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Backgound Photo:  Bathurst narrows SW Tasmania

June 2009 - Judy and I intended to Canoe down the Warbuton river from near Cowrie Station to Lake Eyre. However there just was just now enough water in Lake Eyre for us to paddle across the lake. So after paddling 15km down the Warburton towards Lake Eyre, we turned back.

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The area of the Warburton River we paddled on.

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 Left - We set off in the well loaded Candian Canoe on the Flooded Warburton River. The Warburon has dropped a lot from its high some weeks earlier, so the river banks were very deep mud.


The fast flowing Warburton River. Across the river is a Simpson Desert Sand Dune. The Warburton flows along the eastern edge of the Simpson Desert, one of the most remote deserts in Australia.

Green new growth on the Warburon River Flood plain. This area had been completely flooded. It is one of the driest areas in Australia, yet rainfall hundreds of kilometres away, had taken months to flow down the Warburton River, greening an area normally desert.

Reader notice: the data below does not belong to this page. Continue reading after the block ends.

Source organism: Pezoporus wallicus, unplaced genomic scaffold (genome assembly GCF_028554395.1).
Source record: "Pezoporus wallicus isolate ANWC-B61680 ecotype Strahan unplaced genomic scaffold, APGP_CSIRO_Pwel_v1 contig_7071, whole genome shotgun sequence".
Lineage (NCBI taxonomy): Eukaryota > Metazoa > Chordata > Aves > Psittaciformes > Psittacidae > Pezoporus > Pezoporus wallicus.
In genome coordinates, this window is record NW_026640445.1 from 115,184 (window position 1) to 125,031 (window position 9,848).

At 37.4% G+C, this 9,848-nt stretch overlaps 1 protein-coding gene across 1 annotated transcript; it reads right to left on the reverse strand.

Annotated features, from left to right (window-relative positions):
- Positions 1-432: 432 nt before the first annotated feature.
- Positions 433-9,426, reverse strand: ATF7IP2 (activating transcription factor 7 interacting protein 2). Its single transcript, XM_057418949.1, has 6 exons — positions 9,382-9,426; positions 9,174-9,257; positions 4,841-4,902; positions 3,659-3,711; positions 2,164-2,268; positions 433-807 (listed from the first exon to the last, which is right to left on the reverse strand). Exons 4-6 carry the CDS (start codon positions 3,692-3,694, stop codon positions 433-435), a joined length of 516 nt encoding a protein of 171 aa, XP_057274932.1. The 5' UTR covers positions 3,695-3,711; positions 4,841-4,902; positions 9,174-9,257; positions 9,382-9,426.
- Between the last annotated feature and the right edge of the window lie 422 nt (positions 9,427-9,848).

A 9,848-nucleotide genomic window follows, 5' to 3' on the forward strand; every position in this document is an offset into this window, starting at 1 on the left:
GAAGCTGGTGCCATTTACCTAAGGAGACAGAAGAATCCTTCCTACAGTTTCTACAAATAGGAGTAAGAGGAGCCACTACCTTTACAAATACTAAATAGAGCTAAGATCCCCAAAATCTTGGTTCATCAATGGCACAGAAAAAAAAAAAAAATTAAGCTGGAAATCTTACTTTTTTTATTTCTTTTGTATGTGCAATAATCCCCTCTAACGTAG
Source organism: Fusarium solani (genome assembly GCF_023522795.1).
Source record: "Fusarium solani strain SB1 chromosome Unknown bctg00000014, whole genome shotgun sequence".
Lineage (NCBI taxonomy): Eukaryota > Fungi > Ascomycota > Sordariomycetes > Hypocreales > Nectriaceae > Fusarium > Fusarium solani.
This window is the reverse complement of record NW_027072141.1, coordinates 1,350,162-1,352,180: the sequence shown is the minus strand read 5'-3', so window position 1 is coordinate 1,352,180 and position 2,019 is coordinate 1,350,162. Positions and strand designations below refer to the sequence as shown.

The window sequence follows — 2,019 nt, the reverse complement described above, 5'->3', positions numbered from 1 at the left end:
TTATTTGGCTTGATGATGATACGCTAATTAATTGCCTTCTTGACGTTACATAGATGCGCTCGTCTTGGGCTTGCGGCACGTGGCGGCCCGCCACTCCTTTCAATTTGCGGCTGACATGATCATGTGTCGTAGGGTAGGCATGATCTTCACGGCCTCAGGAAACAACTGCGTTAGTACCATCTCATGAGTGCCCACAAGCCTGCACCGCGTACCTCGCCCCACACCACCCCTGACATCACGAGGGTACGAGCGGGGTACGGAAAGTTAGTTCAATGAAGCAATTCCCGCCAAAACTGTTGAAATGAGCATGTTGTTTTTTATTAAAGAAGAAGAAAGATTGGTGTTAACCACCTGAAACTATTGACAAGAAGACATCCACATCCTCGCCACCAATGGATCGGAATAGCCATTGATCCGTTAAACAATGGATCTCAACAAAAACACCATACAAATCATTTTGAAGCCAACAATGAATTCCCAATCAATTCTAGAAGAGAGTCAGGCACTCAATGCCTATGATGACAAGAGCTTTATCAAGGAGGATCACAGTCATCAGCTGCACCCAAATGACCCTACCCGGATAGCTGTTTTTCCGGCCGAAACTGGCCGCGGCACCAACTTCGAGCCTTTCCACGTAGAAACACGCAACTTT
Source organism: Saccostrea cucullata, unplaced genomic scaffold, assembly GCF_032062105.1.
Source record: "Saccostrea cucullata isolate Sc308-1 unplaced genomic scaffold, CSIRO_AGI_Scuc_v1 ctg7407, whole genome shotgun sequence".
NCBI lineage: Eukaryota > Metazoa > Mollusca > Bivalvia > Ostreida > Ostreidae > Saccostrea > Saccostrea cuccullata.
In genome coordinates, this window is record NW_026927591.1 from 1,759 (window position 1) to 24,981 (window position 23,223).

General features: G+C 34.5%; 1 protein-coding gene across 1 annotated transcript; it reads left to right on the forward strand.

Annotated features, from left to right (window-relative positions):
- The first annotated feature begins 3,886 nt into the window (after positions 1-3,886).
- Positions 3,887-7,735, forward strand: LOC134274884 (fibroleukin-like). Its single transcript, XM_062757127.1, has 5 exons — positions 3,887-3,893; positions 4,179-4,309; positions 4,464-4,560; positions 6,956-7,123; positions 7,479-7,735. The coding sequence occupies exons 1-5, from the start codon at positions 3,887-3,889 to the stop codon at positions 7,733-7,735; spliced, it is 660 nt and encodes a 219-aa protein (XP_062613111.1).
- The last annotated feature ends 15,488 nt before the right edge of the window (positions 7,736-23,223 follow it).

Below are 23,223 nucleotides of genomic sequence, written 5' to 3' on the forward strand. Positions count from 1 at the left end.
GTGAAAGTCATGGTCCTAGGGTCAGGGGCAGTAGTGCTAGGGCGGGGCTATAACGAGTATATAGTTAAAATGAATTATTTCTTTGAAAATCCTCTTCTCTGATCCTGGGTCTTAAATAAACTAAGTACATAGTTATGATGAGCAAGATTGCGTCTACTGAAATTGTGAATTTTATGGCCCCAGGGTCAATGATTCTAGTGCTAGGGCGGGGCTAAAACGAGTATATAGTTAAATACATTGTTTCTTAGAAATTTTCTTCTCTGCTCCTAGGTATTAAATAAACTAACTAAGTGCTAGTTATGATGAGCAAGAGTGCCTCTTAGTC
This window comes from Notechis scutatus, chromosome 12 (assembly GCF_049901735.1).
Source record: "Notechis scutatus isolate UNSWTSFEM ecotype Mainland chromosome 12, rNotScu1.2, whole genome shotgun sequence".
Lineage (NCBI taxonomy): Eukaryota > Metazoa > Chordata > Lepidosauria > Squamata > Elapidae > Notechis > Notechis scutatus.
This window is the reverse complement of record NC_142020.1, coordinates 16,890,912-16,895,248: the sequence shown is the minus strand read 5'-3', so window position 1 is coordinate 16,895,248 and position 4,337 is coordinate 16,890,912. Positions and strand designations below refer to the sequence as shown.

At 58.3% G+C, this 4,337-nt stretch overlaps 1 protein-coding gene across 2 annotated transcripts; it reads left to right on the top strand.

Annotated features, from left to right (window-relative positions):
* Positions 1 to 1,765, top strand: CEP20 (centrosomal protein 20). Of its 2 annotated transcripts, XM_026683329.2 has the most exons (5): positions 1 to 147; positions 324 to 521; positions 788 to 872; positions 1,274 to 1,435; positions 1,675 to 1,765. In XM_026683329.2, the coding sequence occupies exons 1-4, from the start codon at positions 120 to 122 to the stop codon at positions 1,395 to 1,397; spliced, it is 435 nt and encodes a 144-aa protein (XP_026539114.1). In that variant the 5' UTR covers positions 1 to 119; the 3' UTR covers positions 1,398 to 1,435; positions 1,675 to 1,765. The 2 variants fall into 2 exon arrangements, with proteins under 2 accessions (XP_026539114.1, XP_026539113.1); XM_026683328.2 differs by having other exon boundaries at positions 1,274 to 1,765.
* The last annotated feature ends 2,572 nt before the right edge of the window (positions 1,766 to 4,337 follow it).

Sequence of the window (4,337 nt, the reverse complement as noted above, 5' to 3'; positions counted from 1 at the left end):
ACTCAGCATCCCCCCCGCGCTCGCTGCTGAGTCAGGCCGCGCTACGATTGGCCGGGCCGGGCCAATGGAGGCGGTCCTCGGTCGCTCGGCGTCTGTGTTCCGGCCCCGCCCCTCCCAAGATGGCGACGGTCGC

The area we paddled on the Warburton River. The area is accessed via the Birdsville Track in North-Eastern South Australia. It is on the eastern edge of the Simpson Desert.


The Warburton River at Sunset


After finishing our canoe trip on The Warburton River, we travelled to Lake Eyre to see how much water was actually in Lake Eyre. Not much!. After walking several hundred metres out, this was the water that could be seen in Lake Eyre.

Compare this with the water we found in Lake Eyre in 2000

I don't recommend staying in the William Creek Caravan Park. The park owners were happy to have a loud party run until 2:00am in the morning, and made no effort to stop this party waking up everyone in the park.